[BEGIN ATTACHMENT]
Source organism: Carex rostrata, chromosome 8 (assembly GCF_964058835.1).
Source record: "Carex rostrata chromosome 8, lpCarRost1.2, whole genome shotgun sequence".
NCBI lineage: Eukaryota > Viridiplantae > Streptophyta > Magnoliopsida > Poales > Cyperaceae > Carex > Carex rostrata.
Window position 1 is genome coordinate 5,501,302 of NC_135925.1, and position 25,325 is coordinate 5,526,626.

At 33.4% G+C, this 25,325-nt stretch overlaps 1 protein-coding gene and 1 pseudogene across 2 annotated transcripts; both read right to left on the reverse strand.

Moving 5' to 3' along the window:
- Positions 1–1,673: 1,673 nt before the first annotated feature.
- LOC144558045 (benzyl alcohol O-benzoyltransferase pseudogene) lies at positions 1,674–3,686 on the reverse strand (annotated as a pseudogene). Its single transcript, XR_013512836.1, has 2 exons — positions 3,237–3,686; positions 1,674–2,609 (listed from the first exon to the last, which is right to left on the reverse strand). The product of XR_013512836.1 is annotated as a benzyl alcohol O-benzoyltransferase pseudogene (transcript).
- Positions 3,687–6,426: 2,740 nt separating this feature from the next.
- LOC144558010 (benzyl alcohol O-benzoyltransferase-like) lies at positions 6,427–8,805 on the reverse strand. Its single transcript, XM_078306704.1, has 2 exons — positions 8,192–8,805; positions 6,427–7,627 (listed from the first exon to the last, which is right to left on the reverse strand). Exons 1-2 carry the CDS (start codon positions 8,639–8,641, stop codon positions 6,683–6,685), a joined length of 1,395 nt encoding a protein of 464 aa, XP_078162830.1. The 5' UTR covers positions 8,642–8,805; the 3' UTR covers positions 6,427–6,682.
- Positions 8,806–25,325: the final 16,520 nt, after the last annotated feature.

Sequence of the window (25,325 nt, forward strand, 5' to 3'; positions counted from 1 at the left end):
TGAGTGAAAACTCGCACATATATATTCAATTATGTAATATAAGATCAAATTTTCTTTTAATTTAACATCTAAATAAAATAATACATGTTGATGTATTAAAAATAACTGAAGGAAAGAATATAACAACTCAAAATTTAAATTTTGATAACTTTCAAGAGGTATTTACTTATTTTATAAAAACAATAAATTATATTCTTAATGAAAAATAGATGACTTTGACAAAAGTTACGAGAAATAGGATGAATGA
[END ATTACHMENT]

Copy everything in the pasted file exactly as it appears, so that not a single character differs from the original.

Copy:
Source organism: Carex rostrata, chromosome 8 (assembly GCF_964058835.1).
Source record: "Carex rostrata chromosome 8, lpCarRost1.2, whole genome shotgun sequence".
NCBI lineage: Eukaryota > Viridiplantae > Streptophyta > Magnoliopsida > Poales > Cyperaceae > Carex > Carex rostrata.
Window position 1 is genome coordinate 5,501,302 of NC_135925.1, and position 25,325 is coordinate 5,526,626.

At 33.4% G+C, this 25,325-nt stretch overlaps 1 protein-coding gene and 1 pseudogene across 2 annotated transcripts; both read right to left on the reverse strand.

Moving 5' to 3' along the window:
- Positions 1–1,673: 1,673 nt before the first annotated feature.
- LOC144558045 (benzyl alcohol O-benzoyltransferase pseudogene) lies at positions 1,674–3,686 on the reverse strand (annotated as a pseudogene). Its single transcript, XR_013512836.1, has 2 exons — positions 3,237–3,686; positions 1,674–2,609 (listed from the first exon to the last, which is right to left on the reverse strand). The product of XR_013512836.1 is annotated as a benzyl alcohol O-benzoyltransferase pseudogene (transcript).
- Positions 3,687–6,426: 2,740 nt separating this feature from the next.
- LOC144558010 (benzyl alcohol O-benzoyltransferase-like) lies at positions 6,427–8,805 on the reverse strand. Its single transcript, XM_078306704.1, has 2 exons — positions 8,192–8,805; positions 6,427–7,627 (listed from the first exon to the last, which is right to left on the reverse strand). Exons 1-2 carry the CDS (start codon positions 8,639–8,641, stop codon positions 6,683–6,685), a joined length of 1,395 nt encoding a protein of 464 aa, XP_078162830.1. The 5' UTR covers positions 8,642–8,805; the 3' UTR covers positions 6,427–6,682.
- Positions 8,806–25,325: the final 16,520 nt, after the last annotated feature.

Sequence of the window (25,325 nt, forward strand, 5' to 3'; positions counted from 1 at the left end):
TGAGTGAAAACTCGCACATATATATTCAATTATGTAATATAAGATCAAATTTTCTTTTAATTTAACATCTAAATAAAATAATACATGTTGATGTATTAAAAATAACTGAAGGAAAGAATATAACAACTCAAAATTTAAATTTTGATAACTTTCAAGAGGTATTTACTTATTTTATAAAAACAATAAATTATATTCTTAATGAAAAATAGATGACTTTGACAAAAGTTACGAGAAATAGGATGAATGA